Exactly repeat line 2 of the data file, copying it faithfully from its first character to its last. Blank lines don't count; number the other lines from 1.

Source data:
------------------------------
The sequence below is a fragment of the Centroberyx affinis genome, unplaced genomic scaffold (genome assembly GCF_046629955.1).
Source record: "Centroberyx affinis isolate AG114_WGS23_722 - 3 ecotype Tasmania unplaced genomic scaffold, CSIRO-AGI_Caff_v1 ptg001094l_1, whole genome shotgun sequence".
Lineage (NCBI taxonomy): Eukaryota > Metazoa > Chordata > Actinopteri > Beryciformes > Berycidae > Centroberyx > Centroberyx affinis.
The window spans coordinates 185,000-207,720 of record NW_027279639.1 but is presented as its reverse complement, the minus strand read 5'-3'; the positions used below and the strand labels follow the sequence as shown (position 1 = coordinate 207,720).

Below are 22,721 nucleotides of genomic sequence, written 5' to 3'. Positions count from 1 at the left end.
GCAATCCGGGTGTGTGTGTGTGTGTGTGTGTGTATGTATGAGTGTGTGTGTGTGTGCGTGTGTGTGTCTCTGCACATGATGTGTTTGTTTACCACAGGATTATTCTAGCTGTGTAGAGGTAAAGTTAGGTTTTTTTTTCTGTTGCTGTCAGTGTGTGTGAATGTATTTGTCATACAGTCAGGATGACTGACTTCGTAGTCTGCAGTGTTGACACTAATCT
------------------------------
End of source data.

Source record: "Centroberyx affinis isolate AG114_WGS23_722 - 3 ecotype Tasmania unplaced genomic scaffold, CSIRO-AGI_Caff_v1 ptg001094l_1, whole genome shotgun sequence".